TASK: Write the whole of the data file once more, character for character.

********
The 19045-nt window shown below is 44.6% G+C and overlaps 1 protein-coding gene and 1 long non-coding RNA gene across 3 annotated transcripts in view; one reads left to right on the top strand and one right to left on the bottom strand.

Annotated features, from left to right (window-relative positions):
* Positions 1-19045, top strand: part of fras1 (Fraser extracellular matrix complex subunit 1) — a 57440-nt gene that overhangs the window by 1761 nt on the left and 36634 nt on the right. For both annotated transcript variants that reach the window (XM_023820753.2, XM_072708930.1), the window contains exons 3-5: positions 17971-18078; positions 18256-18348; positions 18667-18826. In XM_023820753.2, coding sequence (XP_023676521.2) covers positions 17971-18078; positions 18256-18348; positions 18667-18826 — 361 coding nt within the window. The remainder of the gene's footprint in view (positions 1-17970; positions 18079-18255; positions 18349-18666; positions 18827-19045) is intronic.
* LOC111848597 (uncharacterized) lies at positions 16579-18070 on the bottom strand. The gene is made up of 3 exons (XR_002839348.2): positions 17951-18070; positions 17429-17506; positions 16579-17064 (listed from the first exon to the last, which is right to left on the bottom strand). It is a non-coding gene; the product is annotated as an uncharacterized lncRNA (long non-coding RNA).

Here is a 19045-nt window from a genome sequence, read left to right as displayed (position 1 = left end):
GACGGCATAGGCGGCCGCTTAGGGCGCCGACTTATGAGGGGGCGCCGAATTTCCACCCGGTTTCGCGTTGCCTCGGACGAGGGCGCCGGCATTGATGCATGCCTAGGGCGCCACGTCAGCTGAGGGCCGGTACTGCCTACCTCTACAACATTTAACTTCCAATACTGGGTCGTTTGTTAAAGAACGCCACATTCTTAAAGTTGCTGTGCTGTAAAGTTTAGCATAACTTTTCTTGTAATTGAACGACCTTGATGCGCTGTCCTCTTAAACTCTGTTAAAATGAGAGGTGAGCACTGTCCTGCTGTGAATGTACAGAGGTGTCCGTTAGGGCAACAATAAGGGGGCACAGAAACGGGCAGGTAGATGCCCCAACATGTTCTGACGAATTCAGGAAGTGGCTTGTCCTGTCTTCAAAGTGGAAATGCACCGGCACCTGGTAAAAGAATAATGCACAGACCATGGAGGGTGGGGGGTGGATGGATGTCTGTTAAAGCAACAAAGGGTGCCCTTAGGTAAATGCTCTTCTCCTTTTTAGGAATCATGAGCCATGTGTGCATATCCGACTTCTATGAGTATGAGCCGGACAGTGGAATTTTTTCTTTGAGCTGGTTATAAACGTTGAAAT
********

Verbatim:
The 19045-nt window shown below is 44.6% G+C and overlaps 1 protein-coding gene and 1 long non-coding RNA gene across 3 annotated transcripts in view; one reads left to right on the top strand and one right to left on the bottom strand.

Annotated features, from left to right (window-relative positions):
* Positions 1-19045, top strand: part of fras1 (Fraser extracellular matrix complex subunit 1) — a 57440-nt gene that overhangs the window by 1761 nt on the left and 36634 nt on the right. For both annotated transcript variants that reach the window (XM_023820753.2, XM_072708930.1), the window contains exons 3-5: positions 17971-18078; positions 18256-18348; positions 18667-18826. In XM_023820753.2, coding sequence (XP_023676521.2) covers positions 17971-18078; positions 18256-18348; positions 18667-18826 — 361 coding nt within the window. The remainder of the gene's footprint in view (positions 1-17970; positions 18079-18255; positions 18349-18666; positions 18827-19045) is intronic.
* LOC111848597 (uncharacterized) lies at positions 16579-18070 on the bottom strand. The gene is made up of 3 exons (XR_002839348.2): positions 17951-18070; positions 17429-17506; positions 16579-17064 (listed from the first exon to the last, which is right to left on the bottom strand). It is a non-coding gene; the product is annotated as an uncharacterized lncRNA (long non-coding RNA).

Here is a 19045-nt window from a genome sequence, read left to right as displayed (position 1 = left end):
GACGGCATAGGCGGCCGCTTAGGGCGCCGACTTATGAGGGGGCGCCGAATTTCCACCCGGTTTCGCGTTGCCTCGGACGAGGGCGCCGGCATTGATGCATGCCTAGGGCGCCACGTCAGCTGAGGGCCGGTACTGCCTACCTCTACAACATTTAACTTCCAATACTGGGTCGTTTGTTAAAGAACGCCACATTCTTAAAGTTGCTGTGCTGTAAAGTTTAGCATAACTTTTCTTGTAATTGAACGACCTTGATGCGCTGTCCTCTTAAACTCTGTTAAAATGAGAGGTGAGCACTGTCCTGCTGTGAATGTACAGAGGTGTCCGTTAGGGCAACAATAAGGGGGCACAGAAACGGGCAGGTAGATGCCCCAACATGTTCTGACGAATTCAGGAAGTGGCTTGTCCTGTCTTCAAAGTGGAAATGCACCGGCACCTGGTAAAAGAATAATGCACAGACCATGGAGGGTGGGGGGTGGATGGATGTCTGTTAAAGCAACAAAGGGTGCCCTTAGGTAAATGCTCTTCTCCTTTTTAGGAATCATGAGCCATGTGTGCATATCCGACTTCTATGAGTATGAGCCGGACAGTGGAATTTTTTCTTTGAGCTGGTTATAAACGTTGAAAT